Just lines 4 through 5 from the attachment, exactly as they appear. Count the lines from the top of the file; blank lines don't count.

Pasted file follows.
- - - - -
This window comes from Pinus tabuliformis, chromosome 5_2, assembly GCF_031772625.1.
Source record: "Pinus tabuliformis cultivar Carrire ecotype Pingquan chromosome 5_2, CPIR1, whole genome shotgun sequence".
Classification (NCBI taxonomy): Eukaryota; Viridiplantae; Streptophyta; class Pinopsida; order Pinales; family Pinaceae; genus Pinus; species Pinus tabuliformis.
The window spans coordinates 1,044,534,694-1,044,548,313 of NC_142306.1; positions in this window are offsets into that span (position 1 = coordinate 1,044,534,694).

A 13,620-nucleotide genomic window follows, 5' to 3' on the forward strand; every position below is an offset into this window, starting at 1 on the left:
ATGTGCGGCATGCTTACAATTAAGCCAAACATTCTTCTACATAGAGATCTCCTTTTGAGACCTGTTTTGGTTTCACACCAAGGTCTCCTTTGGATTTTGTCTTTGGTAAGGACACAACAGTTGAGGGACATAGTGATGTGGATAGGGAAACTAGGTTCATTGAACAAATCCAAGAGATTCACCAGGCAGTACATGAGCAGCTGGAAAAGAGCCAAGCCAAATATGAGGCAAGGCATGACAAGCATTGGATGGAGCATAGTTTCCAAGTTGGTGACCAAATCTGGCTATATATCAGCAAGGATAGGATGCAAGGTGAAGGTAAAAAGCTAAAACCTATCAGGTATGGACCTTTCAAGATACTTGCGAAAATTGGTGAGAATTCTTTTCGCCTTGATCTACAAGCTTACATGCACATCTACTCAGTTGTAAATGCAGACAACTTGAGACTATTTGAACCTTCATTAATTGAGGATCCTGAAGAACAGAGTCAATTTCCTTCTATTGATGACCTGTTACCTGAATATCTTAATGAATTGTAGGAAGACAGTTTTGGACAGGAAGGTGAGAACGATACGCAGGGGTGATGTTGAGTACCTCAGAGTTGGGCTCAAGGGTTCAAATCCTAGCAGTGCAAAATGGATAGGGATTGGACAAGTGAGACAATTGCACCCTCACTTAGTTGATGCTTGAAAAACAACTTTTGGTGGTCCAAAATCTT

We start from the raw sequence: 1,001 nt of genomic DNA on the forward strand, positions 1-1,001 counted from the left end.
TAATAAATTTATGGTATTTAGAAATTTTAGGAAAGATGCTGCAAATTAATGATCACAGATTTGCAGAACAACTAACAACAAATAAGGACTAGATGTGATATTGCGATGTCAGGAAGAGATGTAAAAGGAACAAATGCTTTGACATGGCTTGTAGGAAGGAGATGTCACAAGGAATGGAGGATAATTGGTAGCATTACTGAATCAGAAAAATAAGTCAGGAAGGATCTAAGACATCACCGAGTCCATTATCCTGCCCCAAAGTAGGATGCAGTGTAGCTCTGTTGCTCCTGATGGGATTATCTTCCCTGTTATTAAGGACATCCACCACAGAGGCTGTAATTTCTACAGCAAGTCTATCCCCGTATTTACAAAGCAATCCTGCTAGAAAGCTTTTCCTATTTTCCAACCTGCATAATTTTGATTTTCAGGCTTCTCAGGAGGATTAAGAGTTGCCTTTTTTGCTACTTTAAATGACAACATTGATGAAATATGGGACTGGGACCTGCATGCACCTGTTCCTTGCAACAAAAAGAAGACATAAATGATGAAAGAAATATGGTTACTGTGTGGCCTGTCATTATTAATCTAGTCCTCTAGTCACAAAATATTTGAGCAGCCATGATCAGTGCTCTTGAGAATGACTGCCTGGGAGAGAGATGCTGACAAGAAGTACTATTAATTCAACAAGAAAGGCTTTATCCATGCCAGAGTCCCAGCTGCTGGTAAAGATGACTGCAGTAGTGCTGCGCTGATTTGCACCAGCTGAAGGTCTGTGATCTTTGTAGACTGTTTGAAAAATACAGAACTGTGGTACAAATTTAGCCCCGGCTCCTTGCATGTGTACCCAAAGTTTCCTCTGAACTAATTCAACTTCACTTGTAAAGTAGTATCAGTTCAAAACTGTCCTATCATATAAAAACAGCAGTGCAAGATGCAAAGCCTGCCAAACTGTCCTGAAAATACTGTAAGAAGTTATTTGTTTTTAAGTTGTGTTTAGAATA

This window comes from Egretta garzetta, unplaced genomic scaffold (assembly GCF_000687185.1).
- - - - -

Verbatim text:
The window spans coordinates 1,044,534,694-1,044,548,313 of NC_142306.1; positions in this window are offsets into that span (position 1 = coordinate 1,044,534,694).

A 13,620-nucleotide genomic window follows, 5' to 3' on the forward strand; every position below is an offset into this window, starting at 1 on the left: